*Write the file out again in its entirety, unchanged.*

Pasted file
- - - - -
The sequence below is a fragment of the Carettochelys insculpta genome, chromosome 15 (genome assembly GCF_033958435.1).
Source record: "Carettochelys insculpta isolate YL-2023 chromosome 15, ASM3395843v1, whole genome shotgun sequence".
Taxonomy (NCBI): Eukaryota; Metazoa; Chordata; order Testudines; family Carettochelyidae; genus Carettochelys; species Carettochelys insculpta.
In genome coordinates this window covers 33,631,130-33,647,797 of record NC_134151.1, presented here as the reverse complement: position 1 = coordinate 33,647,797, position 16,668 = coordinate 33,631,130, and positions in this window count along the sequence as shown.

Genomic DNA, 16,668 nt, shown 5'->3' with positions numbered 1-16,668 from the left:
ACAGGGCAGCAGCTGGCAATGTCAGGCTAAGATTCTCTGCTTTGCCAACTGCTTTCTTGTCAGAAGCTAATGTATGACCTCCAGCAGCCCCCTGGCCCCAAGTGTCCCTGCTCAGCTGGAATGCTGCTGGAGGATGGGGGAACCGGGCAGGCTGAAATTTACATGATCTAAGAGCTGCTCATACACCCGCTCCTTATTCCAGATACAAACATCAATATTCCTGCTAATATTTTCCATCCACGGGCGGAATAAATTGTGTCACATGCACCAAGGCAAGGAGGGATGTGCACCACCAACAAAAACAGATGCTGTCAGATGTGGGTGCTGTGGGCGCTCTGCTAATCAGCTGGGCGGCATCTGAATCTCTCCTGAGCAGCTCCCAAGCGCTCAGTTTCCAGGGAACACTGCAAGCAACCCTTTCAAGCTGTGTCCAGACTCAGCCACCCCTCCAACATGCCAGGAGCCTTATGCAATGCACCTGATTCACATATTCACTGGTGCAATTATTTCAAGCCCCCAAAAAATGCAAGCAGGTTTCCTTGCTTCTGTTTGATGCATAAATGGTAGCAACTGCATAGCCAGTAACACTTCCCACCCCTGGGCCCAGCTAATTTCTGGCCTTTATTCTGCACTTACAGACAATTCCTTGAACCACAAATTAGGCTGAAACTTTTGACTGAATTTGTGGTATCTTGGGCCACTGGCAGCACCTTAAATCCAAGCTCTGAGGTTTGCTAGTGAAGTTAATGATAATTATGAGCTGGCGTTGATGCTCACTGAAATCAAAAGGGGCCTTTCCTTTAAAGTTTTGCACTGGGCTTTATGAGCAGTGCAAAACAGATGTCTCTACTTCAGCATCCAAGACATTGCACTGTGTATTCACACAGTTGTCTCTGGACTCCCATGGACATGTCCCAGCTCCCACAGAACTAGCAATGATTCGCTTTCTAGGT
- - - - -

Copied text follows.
The sequence below is a fragment of the Carettochelys insculpta genome, chromosome 15 (genome assembly GCF_033958435.1).
Source record: "Carettochelys insculpta isolate YL-2023 chromosome 15, ASM3395843v1, whole genome shotgun sequence".
Taxonomy (NCBI): Eukaryota; Metazoa; Chordata; order Testudines; family Carettochelyidae; genus Carettochelys; species Carettochelys insculpta.
In genome coordinates this window covers 33,631,130-33,647,797 of record NC_134151.1, presented here as the reverse complement: position 1 = coordinate 33,647,797, position 16,668 = coordinate 33,631,130, and positions in this window count along the sequence as shown.

Genomic DNA, 16,668 nt, shown 5'->3' with positions numbered 1-16,668 from the left:
ACAGGGCAGCAGCTGGCAATGTCAGGCTAAGATTCTCTGCTTTGCCAACTGCTTTCTTGTCAGAAGCTAATGTATGACCTCCAGCAGCCCCCTGGCCCCAAGTGTCCCTGCTCAGCTGGAATGCTGCTGGAGGATGGGGGAACCGGGCAGGCTGAAATTTACATGATCTAAGAGCTGCTCATACACCCGCTCCTTATTCCAGATACAAACATCAATATTCCTGCTAATATTTTCCATCCACGGGCGGAATAAATTGTGTCACATGCACCAAGGCAAGGAGGGATGTGCACCACCAACAAAAACAGATGCTGTCAGATGTGGGTGCTGTGGGCGCTCTGCTAATCAGCTGGGCGGCATCTGAATCTCTCCTGAGCAGCTCCCAAGCGCTCAGTTTCCAGGGAACACTGCAAGCAACCCTTTCAAGCTGTGTCCAGACTCAGCCACCCCTCCAACATGCCAGGAGCCTTATGCAATGCACCTGATTCACATATTCACTGGTGCAATTATTTCAAGCCCCCAAAAAATGCAAGCAGGTTTCCTTGCTTCTGTTTGATGCATAAATGGTAGCAACTGCATAGCCAGTAACACTTCCCACCCCTGGGCCCAGCTAATTTCTGGCCTTTATTCTGCACTTACAGACAATTCCTTGAACCACAAATTAGGCTGAAACTTTTGACTGAATTTGTGGTATCTTGGGCCACTGGCAGCACCTTAAATCCAAGCTCTGAGGTTTGCTAGTGAAGTTAATGATAATTATGAGCTGGCGTTGATGCTCACTGAAATCAAAAGGGGCCTTTCCTTTAAAGTTTTGCACTGGGCTTTATGAGCAGTGCAAAACAGATGTCTCTACTTCAGCATCCAAGACATTGCACTGTGTATTCACACAGTTGTCTCTGGACTCCCATGGACATGTCCCAGCTCCCACAGAACTAGCAATGATTCGCTTTCTAGGT